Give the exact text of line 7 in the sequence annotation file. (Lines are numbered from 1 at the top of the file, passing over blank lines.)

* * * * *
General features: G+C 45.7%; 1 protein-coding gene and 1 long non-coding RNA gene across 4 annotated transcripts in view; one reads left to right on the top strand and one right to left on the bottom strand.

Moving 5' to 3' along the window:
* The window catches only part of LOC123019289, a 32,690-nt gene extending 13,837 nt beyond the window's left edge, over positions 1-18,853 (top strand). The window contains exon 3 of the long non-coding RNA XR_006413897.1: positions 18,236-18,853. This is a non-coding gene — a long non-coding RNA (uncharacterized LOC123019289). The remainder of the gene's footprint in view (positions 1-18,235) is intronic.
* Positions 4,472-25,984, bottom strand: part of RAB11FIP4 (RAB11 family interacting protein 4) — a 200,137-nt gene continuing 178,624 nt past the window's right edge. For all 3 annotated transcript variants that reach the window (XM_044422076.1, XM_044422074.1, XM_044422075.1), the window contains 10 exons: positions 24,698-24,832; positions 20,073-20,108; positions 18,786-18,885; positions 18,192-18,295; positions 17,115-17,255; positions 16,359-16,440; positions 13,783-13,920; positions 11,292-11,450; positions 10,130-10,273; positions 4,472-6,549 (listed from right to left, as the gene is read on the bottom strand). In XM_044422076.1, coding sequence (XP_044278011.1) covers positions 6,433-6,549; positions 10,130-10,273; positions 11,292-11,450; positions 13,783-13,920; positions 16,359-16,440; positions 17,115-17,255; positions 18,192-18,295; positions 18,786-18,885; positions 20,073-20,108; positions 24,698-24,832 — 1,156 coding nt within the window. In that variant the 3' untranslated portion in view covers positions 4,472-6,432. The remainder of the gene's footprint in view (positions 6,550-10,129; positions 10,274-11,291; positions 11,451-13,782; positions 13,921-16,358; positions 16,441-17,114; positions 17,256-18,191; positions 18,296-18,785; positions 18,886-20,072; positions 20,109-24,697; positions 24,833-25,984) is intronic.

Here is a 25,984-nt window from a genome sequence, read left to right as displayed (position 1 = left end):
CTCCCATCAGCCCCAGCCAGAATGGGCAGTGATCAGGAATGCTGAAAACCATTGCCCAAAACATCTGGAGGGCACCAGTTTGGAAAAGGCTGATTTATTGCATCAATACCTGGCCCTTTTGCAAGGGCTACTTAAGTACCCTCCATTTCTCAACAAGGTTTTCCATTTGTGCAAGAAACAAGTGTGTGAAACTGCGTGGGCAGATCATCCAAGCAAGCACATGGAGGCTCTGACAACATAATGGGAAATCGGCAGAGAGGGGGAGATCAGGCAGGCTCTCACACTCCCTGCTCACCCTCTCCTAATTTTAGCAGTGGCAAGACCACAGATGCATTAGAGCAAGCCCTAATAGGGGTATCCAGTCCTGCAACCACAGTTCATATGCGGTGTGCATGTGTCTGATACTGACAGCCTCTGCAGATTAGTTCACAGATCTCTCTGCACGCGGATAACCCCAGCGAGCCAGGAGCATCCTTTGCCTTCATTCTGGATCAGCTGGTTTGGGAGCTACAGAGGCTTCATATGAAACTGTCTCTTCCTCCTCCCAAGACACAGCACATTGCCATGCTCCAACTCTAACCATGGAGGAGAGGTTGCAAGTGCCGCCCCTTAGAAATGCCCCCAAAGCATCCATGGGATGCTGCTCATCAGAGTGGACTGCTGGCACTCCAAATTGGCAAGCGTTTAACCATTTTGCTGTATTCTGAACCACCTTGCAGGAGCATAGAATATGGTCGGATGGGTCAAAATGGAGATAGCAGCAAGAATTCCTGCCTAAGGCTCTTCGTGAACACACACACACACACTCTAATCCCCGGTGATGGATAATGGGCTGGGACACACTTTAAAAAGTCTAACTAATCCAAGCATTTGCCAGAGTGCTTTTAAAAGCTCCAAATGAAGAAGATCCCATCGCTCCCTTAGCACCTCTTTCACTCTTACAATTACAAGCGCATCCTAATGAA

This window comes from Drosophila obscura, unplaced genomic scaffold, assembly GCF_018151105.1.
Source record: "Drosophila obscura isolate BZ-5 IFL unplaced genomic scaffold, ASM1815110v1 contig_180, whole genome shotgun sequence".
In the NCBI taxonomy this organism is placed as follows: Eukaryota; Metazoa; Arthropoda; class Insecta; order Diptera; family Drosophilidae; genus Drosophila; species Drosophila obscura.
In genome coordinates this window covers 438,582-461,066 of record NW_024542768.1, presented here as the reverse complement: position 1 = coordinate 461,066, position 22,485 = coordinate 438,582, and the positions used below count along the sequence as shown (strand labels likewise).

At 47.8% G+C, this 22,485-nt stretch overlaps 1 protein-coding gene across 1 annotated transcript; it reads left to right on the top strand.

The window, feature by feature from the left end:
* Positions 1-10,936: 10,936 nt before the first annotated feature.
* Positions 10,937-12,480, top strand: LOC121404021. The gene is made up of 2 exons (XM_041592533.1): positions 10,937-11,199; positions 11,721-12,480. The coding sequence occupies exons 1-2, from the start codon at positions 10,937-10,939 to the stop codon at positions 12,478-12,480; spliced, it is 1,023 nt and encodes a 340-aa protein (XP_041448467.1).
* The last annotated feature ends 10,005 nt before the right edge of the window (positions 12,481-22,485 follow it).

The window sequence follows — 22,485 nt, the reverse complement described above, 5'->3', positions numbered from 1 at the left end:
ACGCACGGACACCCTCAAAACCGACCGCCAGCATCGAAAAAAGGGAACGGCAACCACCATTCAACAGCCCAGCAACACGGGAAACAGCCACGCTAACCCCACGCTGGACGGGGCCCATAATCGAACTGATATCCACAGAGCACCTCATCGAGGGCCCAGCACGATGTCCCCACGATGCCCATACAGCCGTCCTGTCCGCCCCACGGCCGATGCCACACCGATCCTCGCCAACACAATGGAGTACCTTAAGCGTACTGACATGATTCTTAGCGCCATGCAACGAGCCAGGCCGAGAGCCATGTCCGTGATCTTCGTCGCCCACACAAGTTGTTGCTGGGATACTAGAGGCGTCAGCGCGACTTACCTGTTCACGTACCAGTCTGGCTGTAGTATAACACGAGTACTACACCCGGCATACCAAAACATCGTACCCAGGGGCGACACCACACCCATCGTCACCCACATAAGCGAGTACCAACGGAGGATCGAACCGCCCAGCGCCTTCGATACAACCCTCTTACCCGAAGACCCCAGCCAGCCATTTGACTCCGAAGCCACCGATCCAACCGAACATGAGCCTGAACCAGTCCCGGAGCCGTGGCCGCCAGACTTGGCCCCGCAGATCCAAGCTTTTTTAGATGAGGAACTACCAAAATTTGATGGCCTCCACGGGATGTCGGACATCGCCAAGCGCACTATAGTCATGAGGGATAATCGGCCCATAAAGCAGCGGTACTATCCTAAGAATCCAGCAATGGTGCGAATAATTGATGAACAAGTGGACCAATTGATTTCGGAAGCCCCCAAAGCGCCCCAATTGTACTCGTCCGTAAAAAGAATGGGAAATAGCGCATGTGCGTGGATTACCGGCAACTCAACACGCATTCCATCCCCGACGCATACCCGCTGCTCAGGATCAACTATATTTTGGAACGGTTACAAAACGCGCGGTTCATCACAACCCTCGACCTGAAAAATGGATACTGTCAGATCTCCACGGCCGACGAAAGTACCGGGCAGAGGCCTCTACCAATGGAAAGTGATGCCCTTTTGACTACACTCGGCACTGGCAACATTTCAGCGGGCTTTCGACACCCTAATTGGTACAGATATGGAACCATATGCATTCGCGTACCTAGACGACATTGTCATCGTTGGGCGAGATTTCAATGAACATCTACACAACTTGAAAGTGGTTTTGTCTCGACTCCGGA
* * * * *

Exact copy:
This window comes from Drosophila obscura, unplaced genomic scaffold, assembly GCF_018151105.1.